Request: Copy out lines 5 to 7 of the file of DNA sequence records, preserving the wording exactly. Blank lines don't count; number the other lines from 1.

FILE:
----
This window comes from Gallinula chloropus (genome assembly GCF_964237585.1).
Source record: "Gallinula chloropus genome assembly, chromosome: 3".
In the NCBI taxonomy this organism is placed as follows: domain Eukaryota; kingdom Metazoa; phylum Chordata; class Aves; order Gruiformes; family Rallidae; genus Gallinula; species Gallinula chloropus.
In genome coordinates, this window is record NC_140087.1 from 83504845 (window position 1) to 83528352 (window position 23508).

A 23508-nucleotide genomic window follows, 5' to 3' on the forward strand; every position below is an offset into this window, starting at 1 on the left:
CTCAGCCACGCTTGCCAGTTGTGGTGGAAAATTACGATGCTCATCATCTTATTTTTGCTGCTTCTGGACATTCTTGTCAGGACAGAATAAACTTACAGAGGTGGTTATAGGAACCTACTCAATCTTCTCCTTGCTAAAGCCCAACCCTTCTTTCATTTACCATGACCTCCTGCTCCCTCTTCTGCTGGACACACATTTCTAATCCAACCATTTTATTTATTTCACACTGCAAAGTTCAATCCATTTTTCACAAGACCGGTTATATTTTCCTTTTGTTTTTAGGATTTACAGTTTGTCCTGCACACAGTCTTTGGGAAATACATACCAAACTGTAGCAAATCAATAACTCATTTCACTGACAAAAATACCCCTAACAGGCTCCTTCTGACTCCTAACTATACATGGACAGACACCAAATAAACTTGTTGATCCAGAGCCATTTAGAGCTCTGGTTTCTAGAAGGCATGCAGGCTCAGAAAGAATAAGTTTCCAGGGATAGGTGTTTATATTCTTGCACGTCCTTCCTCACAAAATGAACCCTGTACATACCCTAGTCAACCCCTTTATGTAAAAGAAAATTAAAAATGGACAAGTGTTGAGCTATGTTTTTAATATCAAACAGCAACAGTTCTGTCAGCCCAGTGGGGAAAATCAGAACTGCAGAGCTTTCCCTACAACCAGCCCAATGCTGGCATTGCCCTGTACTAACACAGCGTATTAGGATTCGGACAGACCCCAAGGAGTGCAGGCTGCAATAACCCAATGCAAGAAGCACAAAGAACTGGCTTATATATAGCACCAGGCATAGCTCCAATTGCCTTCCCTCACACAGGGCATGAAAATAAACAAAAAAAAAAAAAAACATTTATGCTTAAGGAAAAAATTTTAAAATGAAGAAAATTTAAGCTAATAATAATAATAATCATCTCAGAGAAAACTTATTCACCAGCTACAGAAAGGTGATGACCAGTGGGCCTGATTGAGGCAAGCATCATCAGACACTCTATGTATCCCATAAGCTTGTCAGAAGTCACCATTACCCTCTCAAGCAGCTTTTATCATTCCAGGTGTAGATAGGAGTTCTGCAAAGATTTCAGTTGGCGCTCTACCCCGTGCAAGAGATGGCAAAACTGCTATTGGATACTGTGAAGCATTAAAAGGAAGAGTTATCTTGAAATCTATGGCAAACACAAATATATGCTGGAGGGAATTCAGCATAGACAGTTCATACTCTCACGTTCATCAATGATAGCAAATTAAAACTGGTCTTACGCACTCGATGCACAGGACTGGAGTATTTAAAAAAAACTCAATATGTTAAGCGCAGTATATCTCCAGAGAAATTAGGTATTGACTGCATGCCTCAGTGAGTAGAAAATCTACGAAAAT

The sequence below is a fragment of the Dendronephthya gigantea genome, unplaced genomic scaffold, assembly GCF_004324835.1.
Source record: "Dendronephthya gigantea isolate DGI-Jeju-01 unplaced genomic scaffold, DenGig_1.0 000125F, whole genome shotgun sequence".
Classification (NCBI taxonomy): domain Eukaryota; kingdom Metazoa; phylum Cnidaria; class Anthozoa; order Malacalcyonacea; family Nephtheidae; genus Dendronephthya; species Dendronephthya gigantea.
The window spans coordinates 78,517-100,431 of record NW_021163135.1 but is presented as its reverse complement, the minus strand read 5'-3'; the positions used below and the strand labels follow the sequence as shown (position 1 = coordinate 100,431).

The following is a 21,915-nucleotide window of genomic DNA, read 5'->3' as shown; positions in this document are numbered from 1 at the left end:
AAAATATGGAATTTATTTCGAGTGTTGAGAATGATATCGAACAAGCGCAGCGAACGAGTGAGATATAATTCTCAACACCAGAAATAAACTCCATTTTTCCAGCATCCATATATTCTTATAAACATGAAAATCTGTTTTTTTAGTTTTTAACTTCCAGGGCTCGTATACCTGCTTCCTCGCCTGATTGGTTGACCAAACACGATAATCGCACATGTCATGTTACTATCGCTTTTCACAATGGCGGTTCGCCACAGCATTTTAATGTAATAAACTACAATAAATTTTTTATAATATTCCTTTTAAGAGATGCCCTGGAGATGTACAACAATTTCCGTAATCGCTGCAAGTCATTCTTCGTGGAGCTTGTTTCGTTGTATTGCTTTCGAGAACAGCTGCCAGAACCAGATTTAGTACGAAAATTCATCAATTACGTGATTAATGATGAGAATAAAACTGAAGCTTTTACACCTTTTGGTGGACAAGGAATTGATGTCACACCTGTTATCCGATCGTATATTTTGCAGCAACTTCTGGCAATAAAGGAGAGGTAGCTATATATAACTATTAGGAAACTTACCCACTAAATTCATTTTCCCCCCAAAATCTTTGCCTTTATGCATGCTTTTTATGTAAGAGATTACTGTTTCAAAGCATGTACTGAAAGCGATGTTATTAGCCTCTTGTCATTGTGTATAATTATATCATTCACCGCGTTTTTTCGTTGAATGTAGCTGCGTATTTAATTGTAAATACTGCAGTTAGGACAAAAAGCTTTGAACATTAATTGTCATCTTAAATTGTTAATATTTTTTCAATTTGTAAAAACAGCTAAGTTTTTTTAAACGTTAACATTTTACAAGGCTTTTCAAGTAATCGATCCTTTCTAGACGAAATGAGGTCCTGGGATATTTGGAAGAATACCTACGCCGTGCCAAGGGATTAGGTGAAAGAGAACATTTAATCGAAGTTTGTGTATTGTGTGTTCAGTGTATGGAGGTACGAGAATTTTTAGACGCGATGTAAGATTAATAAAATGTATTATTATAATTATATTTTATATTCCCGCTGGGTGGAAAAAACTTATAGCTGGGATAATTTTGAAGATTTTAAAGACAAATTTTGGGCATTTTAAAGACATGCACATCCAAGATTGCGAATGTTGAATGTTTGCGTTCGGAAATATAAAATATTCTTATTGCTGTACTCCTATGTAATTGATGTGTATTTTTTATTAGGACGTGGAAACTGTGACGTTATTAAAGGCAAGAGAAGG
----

A 23508-nucleotide genomic window follows, 5' to 3' on the forward strand; every position below is an offset into this window, starting at 1 on the left:
CTCAGCCACGCTTGCCAGTTGTGGTGGAAAATTACGATGCTCATCATCTTATTTTTGCTGCTTCTGGACATTCTTGTCAGGACAGAATAAACTTACAGAGGTGGTTATAGGAACCTACTCAATCTTCTCCTTGCTAAAGCCCAACCCTTCTTTCATTTACCATGACCTCCTGCTCCCTCTTCTGCTGGACACACATTTCTAATCCAACCATTTTATTTATTTCACACTGCAAAGTTCAATCCATTTTTCACAAGACCGGTTATATTTTCCTTTTGTTTTTAGGATTTACAGTTTGTCCTGCACACAGTCTTTGGGAAATACATACCAAACTGTAGCAAATCAATAACTCATTTCACTGACAAAAATACCCCTAACAGGCTCCTTCTGACTCCTAACTATACATGGACAGACACCAAATAAACTTGTTGATCCAGAGCCATTTAGAGCTCTGGTTTCTAGAAGGCATGCAGGCTCAGAAAGAATAAGTTTCCAGGGATAGGTGTTTATATTCTTGCACGTCCTTCCTCACAAAATGAACCCTGTACATACCCTAGTCAACCCCTTTATGTAAAAGAAAATTAAAAATGGACAAGTGTTGAGCTATGTTTTTAATATCAAACAGCAACAGTTCTGTCAGCCCAGTGGGGAAAATCAGAACTGCAGAGCTTTCCCTACAACCAGCCCAATGCTGGCATTGCCCTGTACTAACACAGCGTATTAGGATTCGGACAGACCCCAAGGAGTGCAGGCTGCAATAACCCAATGCAAGAAGCACAAAGAACTGGCTTATATATAGCACCAGGCATAGCTCCAATTGCCTTCCCTCACACAGGGCATGAAAATAAACAAAAAAAAAAAAAAACATTTATGCTTAAGGAAAAAATTTTAAAATGAAGAAAATTTAAGCTAATAATAATAATAATCATCTCAGAGAAAACTTATTCACCAGCTACAGAAAGGTGATGACCAGTGGGCCTGATTGAGGCAAGCATCATCAGACACTCTATGTATCCCATAAGCTTGTCAGAAGTCACCATTACCCTCTCAAGCAGCTTTTATCATTCCAGGTGTAGATAGGAGTTCTGCAAAGATTTCAGTTGGCGCTCTACCCCGTGCAAGAGATGGCAAAACTGCTATTGGATACTGTGAAGCATTAAAAGGAAGAGTTATCTTGAAATCTATGGCAAACACAAATATATGCTGGAGGGAATTCAGCATAGACAGTTCATACTCTCACGTTCATCAATGATAGCAAATTAAAACTGGTCTTACGCACTCGATGCACAGGACTGGAGTATTTAAAAAAAACTCAATATGTTAAGCGCAGTATATCTCCAGAGAAATTAGGTATTGACTGCATGCCTCAGTGAGTAGAAAATCTACGAAAAT

The sequence below is a fragment of the Dendronephthya gigantea genome, unplaced genomic scaffold, assembly GCF_004324835.1.